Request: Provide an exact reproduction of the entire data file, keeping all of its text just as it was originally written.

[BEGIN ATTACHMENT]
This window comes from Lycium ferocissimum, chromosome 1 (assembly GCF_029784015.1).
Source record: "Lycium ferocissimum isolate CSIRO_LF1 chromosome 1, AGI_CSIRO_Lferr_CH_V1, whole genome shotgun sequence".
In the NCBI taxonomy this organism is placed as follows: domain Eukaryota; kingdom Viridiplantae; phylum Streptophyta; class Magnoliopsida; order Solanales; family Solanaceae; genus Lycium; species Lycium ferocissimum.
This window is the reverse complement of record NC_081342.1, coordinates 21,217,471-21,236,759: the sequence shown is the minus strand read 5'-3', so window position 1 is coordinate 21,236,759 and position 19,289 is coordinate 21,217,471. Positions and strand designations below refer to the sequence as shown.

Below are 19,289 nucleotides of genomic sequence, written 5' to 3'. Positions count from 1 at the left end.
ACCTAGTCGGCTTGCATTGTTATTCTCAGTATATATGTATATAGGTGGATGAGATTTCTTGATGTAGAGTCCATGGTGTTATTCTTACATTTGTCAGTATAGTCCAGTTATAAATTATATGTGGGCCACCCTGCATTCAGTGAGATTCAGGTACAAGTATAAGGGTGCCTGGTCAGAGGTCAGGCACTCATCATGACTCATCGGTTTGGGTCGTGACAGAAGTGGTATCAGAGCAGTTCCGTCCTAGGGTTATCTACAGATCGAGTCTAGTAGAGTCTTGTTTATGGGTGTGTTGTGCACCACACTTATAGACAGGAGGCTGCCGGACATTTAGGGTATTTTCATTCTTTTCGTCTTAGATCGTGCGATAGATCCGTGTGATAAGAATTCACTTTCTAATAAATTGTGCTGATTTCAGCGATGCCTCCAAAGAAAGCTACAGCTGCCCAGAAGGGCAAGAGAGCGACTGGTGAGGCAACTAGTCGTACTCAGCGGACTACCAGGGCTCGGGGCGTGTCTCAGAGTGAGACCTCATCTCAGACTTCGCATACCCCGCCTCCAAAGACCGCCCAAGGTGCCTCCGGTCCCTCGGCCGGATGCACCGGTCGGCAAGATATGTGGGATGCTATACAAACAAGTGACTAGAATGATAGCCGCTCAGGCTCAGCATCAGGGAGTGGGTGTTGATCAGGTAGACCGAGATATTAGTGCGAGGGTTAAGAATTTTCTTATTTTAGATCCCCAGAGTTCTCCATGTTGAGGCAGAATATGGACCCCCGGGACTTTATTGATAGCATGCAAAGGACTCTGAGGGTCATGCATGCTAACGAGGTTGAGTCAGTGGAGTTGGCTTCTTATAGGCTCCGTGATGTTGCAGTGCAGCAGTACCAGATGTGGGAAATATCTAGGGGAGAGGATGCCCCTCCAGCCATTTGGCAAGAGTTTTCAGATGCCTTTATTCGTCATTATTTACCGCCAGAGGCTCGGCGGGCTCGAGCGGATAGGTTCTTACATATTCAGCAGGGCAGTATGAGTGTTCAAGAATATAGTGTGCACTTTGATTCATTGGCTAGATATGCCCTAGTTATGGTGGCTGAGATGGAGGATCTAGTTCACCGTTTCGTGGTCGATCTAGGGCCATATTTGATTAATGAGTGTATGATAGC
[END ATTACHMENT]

This window comes from Lycium ferocissimum, chromosome 1 (assembly GCF_029784015.1).
Source record: "Lycium ferocissimum isolate CSIRO_LF1 chromosome 1, AGI_CSIRO_Lferr_CH_V1, whole genome shotgun sequence".
In the NCBI taxonomy this organism is placed as follows: domain Eukaryota; kingdom Viridiplantae; phylum Streptophyta; class Magnoliopsida; order Solanales; family Solanaceae; genus Lycium; species Lycium ferocissimum.
This window is the reverse complement of record NC_081342.1, coordinates 21,217,471-21,236,759: the sequence shown is the minus strand read 5'-3', so window position 1 is coordinate 21,236,759 and position 19,289 is coordinate 21,217,471. Positions and strand designations below refer to the sequence as shown.

Below are 19,289 nucleotides of genomic sequence, written 5' to 3'. Positions count from 1 at the left end.
ACCTAGTCGGCTTGCATTGTTATTCTCAGTATATATGTATATAGGTGGATGAGATTTCTTGATGTAGAGTCCATGGTGTTATTCTTACATTTGTCAGTATAGTCCAGTTATAAATTATATGTGGGCCACCCTGCATTCAGTGAGATTCAGGTACAAGTATAAGGGTGCCTGGTCAGAGGTCAGGCACTCATCATGACTCATCGGTTTGGGTCGTGACAGAAGTGGTATCAGAGCAGTTCCGTCCTAGGGTTATCTACAGATCGAGTCTAGTAGAGTCTTGTTTATGGGTGTGTTGTGCACCACACTTATAGACAGGAGGCTGCCGGACATTTAGGGTATTTTCATTCTTTTCGTCTTAGATCGTGCGATAGATCCGTGTGATAAGAATTCACTTTCTAATAAATTGTGCTGATTTCAGCGATGCCTCCAAAGAAAGCTACAGCTGCCCAGAAGGGCAAGAGAGCGACTGGTGAGGCAACTAGTCGTACTCAGCGGACTACCAGGGCTCGGGGCGTGTCTCAGAGTGAGACCTCATCTCAGACTTCGCATACCCCGCCTCCAAAGACCGCCCAAGGTGCCTCCGGTCCCTCGGCCGGATGCACCGGTCGGCAAGATATGTGGGATGCTATACAAACAAGTGACTAGAATGATAGCCGCTCAGGCTCAGCATCAGGGAGTGGGTGTTGATCAGGTAGACCGAGATATTAGTGCGAGGGTTAAGAATTTTCTTATTTTAGATCCCCAGAGTTCTCCATGTTGAGGCAGAATATGGACCCCCGGGACTTTATTGATAGCATGCAAAGGACTCTGAGGGTCATGCATGCTAACGAGGTTGAGTCAGTGGAGTTGGCTTCTTATAGGCTCCGTGATGTTGCAGTGCAGCAGTACCAGATGTGGGAAATATCTAGGGGAGAGGATGCCCCTCCAGCCATTTGGCAAGAGTTTTCAGATGCCTTTATTCGTCATTATTTACCGCCAGAGGCTCGGCGGGCTCGAGCGGATAGGTTCTTACATATTCAGCAGGGCAGTATGAGTGTTCAAGAATATAGTGTGCACTTTGATTCATTGGCTAGATATGCCCTAGTTATGGTGGCTGAGATGGAGGATCTAGTTCACCGTTTCGTGGTCGATCTAGGGCCATATTTGATTAATGAGTGTATGATAGC